Eminem Opens Up About Overcoming Painkiller Addiction

Just weeks away from the release of his comeback album, “Relapse,” Eminem has opened up about his struggles with prescription drug addiction.

Eminem penned his own story for hip-hop magazine Vibe, in which he revealed he was taking dozens of prescription painkillers each day.

“It’s no secret I had a drug problem,” he wrote in the magazine, which released excerpts from the interview on Monday. “If I was to give you a number of Vicodin I would actually take in a day? Anywhere between 10 to 20. Valium, Ambien, the numbers got so high I don’t even know what I was taking.”

After a stay in rehab, the blue-eyed rapper admitted he relapsed badly, almost dying after taking blue pills given to him by a friend.

“My doctor told me those mysterious new pills were methadone, which is used to wean heroin addicts off dope,” he wrote. “Had I known it was methadone, I probably wouldn’t have taken it. But as bad as I was back then, I can’t even say 100 percent for sure. My doctor told me the amount of methadone I’d taken was equivalent to shooting up four bags of heroin. Even when they told me I almost died, it didn’t click.”

Eminem detoxed, but suffered a physical injury – to his knee – which required going under the surgeon’s knife. He wasn’t given painkillers for the surgery and it led to another relapse.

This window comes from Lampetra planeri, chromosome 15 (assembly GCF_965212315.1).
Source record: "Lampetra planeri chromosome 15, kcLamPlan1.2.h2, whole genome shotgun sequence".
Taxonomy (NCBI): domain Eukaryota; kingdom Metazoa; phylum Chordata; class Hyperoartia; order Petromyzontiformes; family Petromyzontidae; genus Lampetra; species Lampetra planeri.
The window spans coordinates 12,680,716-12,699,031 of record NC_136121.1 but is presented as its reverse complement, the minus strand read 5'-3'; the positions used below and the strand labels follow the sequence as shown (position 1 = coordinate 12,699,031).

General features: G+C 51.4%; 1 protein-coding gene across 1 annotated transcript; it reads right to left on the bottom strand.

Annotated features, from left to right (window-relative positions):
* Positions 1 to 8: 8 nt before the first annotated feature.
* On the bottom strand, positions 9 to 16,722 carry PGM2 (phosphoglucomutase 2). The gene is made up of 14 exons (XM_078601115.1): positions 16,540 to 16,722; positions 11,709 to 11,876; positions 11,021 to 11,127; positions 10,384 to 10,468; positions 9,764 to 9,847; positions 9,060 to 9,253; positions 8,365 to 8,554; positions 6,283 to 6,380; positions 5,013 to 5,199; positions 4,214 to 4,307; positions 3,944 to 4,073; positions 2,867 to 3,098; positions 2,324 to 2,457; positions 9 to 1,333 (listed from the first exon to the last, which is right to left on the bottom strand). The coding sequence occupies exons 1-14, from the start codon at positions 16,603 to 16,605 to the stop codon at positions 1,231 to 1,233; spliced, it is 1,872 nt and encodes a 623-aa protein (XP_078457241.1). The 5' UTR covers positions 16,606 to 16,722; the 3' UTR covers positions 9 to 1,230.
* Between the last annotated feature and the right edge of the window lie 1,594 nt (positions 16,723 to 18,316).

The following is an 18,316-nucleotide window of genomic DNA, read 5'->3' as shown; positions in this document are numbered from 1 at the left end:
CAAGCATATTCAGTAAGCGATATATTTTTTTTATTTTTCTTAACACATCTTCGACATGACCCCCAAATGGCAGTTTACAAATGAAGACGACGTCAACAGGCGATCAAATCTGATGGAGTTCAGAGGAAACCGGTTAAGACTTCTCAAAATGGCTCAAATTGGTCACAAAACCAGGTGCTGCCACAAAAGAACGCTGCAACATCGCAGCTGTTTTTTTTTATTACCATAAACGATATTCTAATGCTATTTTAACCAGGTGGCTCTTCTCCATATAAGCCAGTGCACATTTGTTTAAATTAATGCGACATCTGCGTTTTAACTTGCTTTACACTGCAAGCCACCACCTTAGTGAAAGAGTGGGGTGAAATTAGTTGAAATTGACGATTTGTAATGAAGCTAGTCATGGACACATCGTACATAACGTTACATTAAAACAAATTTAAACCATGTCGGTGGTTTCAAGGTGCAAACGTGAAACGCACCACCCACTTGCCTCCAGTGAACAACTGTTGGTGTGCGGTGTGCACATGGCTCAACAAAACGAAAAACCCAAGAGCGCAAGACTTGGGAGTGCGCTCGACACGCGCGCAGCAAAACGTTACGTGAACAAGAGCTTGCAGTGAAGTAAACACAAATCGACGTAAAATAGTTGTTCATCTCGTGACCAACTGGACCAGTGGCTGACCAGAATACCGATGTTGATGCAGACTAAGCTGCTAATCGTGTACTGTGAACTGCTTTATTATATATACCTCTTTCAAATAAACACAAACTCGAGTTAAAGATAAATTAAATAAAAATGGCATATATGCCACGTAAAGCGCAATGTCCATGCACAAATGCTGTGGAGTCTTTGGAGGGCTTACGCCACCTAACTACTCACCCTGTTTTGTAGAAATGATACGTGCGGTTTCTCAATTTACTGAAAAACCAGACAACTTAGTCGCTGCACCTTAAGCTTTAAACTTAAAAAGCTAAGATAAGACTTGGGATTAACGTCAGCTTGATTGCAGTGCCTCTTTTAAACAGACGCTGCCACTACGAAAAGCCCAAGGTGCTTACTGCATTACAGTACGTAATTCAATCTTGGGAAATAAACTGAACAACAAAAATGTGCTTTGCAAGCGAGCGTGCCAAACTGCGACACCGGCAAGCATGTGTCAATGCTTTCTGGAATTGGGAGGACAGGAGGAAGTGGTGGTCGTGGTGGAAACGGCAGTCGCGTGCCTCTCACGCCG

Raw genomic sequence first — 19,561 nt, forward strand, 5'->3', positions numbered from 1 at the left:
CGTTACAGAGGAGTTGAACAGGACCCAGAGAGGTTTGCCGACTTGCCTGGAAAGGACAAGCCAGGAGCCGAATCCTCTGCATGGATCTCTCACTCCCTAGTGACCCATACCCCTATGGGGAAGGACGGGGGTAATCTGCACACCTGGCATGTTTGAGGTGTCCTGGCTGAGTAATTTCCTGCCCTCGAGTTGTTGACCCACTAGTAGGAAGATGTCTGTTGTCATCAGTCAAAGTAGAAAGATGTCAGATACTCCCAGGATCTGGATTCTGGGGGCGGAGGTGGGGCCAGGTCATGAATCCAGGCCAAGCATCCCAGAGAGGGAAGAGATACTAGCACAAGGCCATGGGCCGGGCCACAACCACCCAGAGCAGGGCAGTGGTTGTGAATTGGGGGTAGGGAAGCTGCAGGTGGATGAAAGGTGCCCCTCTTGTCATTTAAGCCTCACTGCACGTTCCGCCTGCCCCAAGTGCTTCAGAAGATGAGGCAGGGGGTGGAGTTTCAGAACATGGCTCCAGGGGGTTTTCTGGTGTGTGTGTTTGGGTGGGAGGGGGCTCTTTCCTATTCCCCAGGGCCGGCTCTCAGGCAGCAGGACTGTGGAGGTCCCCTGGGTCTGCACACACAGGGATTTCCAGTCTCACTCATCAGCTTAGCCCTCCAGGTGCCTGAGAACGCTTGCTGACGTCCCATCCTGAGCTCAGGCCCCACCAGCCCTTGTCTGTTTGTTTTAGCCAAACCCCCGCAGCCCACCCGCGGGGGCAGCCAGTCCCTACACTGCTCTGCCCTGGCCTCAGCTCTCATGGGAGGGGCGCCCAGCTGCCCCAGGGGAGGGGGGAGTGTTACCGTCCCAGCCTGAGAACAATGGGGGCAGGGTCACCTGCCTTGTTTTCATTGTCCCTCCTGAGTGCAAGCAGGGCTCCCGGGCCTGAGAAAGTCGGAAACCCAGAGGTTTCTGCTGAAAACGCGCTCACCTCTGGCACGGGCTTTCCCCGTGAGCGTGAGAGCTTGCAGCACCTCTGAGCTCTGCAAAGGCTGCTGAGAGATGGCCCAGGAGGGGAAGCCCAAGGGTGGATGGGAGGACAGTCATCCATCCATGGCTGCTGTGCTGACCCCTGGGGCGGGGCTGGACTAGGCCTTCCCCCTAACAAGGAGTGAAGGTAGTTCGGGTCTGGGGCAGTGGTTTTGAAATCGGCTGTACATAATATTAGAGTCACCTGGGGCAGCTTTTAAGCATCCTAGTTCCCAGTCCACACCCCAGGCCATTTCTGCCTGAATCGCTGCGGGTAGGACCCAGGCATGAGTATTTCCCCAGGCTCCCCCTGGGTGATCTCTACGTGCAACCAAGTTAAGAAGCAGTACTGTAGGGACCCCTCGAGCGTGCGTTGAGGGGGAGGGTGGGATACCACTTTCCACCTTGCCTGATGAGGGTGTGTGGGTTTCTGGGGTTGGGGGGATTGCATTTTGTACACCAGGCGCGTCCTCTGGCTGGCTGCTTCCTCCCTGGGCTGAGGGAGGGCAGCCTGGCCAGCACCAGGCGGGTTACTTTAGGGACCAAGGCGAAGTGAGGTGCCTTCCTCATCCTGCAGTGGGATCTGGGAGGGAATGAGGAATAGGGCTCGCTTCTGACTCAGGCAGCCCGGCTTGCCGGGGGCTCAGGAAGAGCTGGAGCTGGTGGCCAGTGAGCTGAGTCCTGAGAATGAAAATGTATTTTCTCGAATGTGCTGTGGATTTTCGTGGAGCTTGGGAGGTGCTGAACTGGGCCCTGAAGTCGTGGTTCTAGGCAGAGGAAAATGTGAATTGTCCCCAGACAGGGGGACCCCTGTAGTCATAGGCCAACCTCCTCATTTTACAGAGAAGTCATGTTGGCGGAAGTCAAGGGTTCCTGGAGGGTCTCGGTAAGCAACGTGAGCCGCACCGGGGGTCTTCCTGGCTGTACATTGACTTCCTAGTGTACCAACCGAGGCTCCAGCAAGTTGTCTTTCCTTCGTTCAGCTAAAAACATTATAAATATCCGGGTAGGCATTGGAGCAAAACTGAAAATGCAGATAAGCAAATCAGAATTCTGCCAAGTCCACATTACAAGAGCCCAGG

“I started looking around my house to see if I had a stash box of Vicodin,” Eminem wrote. “I’m ransacking my house, finally find something in the basement, in a little napkin, seven and a half Vicodin — the big extra strength ones — and a few Valium.”

As a result of the relapse and subsequent treatment, Eminem said he developed a new understanding of his mother, Deborah Mathers.

“It never once hit me that drug addiction runs in my family,” he wrote. “Now that I understand that I’m an addict, I definitely have compassion for my mother. I get it.”

Sobriety made recording again a slow process, but a rewarding one, the rapper revealed.

“It was a slow process,” he wrote of putting “Relapse” together. “You gotta remember I hadn’t recorded a song sober in seven years. So it took me awhile to even feel like I could record a song sober… I don’t know the last time I shot a video sober, without drinking or taking anything. It’s been years.”

But making the record proved inspiring for the now-36-year-old.

“I almost feel like a little kid again with rap. I wanna play around with different flows. If I don’t feel like it’s what I’m fully capable of, if there’s one weak line, I wanna change it,” he said. “Rap was my drug. It used to get me high and then it stopped getting me high. Then I had to resort to other things to make me feel that… Now rap’s getting me high again.”

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